No Respect for your Space

Now this may be a tricky one depending upon the logistics of your home. But if you remember from a previous blog post, you need a job search home base. This is a place where nothing occurs but the search. If you have a separate room for this activity, that is great. But even if it is a desk in the corner of the room with headphones to shut out the noise, you need a separate space for this process.

If the setup of your domicile is not such where you can have a door between you and the madness, it can be very easy for those you live with to infringe upon your space. Things will find its way onto your desk. And even worse, some of your things may find its way someplace else. Drinks can get spilled on your documents. It’s madness!!!

Take the time to sit everyone in the home down and let them know that your workspace is off limits until you find employment. Your resumes, cover letters, job vacancy printouts, and other documents need to be as you left them at all times. Your family is very likely to understand. But this needs to be stated clearly, as if you do not do so, they may not fully understand its importance.

Negativity

This issue may not be as cut and dry to deal with. Not everyone lives in a positive situation or in an understanding household. If you find that those you reside with are not necessarily positive people, then you need to take action to change circumstances. Outside of moving out, you need to minimize exposure to any negativity. A job search is difficult enough without someone constantly “harshing your mellow”, right?

If you currently live with someone who is negative, yet reasonable, having a chat with them to let them know that you need positive reinforcement or nothing at all just might be what the doctor ordered. Their being negative does not necessarily mean they did you not wish the best for you. Some people are just negative and don’t necessarily know when they are being so.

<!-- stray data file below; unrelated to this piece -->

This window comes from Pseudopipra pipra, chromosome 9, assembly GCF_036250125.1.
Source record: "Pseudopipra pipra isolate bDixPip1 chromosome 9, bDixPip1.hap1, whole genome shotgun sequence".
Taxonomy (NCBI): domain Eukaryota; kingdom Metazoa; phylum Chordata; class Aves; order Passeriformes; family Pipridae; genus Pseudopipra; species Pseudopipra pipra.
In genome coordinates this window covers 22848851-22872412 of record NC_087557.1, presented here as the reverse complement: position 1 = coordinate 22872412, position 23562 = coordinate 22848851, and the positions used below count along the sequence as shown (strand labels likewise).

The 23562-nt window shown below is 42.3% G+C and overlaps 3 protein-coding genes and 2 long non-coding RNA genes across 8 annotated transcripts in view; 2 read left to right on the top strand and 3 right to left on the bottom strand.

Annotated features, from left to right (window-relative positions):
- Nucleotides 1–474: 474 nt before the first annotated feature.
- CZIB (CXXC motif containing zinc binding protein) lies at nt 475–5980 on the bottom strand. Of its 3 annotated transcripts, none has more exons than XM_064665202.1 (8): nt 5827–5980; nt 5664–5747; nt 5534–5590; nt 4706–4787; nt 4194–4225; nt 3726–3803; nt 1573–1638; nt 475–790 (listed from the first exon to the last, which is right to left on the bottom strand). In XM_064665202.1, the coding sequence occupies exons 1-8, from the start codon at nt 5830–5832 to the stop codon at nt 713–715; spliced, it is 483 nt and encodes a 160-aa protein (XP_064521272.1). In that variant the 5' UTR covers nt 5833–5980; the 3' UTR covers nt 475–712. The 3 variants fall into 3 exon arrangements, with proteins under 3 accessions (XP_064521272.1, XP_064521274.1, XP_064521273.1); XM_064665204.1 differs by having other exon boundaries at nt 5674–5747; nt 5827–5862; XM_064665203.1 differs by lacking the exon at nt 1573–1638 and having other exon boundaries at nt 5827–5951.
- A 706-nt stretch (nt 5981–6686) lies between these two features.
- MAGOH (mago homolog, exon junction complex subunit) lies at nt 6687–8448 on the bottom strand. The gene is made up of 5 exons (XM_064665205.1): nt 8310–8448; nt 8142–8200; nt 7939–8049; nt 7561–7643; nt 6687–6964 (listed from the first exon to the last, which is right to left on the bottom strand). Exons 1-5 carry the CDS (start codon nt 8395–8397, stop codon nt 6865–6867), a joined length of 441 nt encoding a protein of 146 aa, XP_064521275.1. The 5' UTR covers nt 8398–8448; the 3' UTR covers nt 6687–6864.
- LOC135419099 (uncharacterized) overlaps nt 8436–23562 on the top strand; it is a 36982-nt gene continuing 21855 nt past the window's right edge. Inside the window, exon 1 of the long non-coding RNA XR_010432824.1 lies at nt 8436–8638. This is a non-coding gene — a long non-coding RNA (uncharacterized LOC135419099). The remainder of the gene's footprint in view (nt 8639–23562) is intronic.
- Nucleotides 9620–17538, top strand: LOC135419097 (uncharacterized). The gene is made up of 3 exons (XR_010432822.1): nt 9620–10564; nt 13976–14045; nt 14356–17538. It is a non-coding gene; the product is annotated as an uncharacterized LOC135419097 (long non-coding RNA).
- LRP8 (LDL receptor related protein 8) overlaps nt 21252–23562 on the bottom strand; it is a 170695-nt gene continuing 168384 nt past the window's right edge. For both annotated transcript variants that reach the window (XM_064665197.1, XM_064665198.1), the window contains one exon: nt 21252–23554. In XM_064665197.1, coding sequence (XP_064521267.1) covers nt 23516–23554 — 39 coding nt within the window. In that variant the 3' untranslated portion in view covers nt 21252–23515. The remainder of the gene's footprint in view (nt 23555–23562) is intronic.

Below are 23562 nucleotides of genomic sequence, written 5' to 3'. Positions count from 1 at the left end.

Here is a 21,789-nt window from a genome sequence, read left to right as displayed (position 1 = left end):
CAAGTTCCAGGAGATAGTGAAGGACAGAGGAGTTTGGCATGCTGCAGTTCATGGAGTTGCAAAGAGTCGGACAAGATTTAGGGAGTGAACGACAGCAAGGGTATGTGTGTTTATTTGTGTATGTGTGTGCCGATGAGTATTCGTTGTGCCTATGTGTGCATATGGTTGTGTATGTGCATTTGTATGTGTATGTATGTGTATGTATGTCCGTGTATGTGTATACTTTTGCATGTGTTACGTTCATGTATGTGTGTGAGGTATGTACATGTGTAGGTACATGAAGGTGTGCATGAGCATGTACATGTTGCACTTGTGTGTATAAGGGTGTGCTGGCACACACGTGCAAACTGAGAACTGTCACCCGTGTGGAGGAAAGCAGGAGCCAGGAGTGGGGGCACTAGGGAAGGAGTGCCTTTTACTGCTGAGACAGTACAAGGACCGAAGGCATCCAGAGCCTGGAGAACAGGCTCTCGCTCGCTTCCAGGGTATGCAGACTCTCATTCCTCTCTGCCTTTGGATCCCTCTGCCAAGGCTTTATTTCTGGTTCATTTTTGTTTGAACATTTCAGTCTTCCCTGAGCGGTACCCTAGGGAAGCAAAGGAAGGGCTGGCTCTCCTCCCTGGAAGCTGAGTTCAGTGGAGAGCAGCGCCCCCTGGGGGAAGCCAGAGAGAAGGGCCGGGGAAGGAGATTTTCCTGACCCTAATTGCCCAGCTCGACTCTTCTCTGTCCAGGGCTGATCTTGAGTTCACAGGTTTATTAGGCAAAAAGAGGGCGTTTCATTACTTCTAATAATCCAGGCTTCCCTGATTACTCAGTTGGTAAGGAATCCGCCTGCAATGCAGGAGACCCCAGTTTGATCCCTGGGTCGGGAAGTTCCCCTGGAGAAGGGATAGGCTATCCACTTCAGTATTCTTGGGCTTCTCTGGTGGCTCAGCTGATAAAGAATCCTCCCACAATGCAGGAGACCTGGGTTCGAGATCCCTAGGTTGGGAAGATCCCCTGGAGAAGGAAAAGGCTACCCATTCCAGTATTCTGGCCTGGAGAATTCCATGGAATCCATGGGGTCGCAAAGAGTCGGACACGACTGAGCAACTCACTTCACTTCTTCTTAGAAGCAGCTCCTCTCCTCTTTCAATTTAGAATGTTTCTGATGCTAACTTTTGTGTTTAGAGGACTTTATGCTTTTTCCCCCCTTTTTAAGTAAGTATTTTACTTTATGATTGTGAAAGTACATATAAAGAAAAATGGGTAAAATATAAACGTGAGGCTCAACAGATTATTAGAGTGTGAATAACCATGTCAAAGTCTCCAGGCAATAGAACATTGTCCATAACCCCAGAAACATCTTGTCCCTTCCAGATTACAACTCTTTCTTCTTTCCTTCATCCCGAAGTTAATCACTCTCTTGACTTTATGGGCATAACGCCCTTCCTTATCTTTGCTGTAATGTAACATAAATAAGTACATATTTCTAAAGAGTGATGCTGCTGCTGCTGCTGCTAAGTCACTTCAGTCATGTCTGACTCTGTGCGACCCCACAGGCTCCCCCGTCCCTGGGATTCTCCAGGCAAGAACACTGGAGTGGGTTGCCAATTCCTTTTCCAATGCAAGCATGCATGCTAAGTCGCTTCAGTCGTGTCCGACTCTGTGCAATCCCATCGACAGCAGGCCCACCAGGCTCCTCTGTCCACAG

Your biggest issue comes with those negative people who may simply not want success for anyone. A conversation is not likely to help in this case. In fact, it may make things worse. You need to have mechanisms in place to minimize exposure to these individuals. You may want to conduct your search during the day at someone else’s home, the library, or your local coffee house. When you are at home, keep headphones on and pour positive messages into your head regularly. Minimize your exposure whenever and wherever you can.

Yes, we love our friends and our family members. They can be a great support structure for you when the correct guidelines are laid down. Take charge of your search and the surroundings in which is conducted. Let those in your life know the parameters in which you are to be dealt with during this time and you should be fine.

Now go get that job!